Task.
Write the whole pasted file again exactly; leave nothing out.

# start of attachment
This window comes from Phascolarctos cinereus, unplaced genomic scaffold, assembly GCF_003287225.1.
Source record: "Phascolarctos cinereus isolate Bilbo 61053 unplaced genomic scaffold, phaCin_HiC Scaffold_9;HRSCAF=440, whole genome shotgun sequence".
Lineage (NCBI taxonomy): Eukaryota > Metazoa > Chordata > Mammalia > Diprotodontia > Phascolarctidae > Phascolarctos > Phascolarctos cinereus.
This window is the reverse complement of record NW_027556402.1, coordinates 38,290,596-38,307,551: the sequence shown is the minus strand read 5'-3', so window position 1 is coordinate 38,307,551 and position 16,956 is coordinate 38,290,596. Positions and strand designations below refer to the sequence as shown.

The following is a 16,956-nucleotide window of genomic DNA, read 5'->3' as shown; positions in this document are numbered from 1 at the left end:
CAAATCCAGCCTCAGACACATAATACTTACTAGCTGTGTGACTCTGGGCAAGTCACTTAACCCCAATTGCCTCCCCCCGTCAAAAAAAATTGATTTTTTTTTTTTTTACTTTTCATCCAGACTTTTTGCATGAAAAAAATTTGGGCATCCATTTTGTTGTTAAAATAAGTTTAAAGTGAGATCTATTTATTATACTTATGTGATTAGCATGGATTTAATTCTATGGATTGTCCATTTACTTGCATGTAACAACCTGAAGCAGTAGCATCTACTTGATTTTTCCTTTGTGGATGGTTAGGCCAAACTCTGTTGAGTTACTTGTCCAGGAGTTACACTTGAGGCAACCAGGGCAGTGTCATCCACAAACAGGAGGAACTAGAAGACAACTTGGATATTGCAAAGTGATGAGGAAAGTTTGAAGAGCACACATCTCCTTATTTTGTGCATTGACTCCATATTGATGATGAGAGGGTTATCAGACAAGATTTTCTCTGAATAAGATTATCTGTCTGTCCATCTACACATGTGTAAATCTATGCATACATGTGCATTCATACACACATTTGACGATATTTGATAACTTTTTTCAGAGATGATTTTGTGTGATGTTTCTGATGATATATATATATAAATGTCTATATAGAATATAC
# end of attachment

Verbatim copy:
This window comes from Phascolarctos cinereus, unplaced genomic scaffold, assembly GCF_003287225.1.
Source record: "Phascolarctos cinereus isolate Bilbo 61053 unplaced genomic scaffold, phaCin_HiC Scaffold_9;HRSCAF=440, whole genome shotgun sequence".
Lineage (NCBI taxonomy): Eukaryota > Metazoa > Chordata > Mammalia > Diprotodontia > Phascolarctidae > Phascolarctos > Phascolarctos cinereus.
This window is the reverse complement of record NW_027556402.1, coordinates 38,290,596-38,307,551: the sequence shown is the minus strand read 5'-3', so window position 1 is coordinate 38,307,551 and position 16,956 is coordinate 38,290,596. Positions and strand designations below refer to the sequence as shown.

The following is a 16,956-nucleotide window of genomic DNA, read 5'->3' as shown; positions in this document are numbered from 1 at the left end:
CAAATCCAGCCTCAGACACATAATACTTACTAGCTGTGTGACTCTGGGCAAGTCACTTAACCCCAATTGCCTCCCCCCGTCAAAAAAAATTGATTTTTTTTTTTTTTACTTTTCATCCAGACTTTTTGCATGAAAAAAATTTGGGCATCCATTTTGTTGTTAAAATAAGTTTAAAGTGAGATCTATTTATTATACTTATGTGATTAGCATGGATTTAATTCTATGGATTGTCCATTTACTTGCATGTAACAACCTGAAGCAGTAGCATCTACTTGATTTTTCCTTTGTGGATGGTTAGGCCAAACTCTGTTGAGTTACTTGTCCAGGAGTTACACTTGAGGCAACCAGGGCAGTGTCATCCACAAACAGGAGGAACTAGAAGACAACTTGGATATTGCAAAGTGATGAGGAAAGTTTGAAGAGCACACATCTCCTTATTTTGTGCATTGACTCCATATTGATGATGAGAGGGTTATCAGACAAGATTTTCTCTGAATAAGATTATCTGTCTGTCCATCTACACATGTGTAAATCTATGCATACATGTGCATTCATACACACATTTGACGATATTTGATAACTTTTTTCAGAGATGATTTTGTGTGATGTTTCTGATGATATATATATATAAATGTCTATATAGAATATAC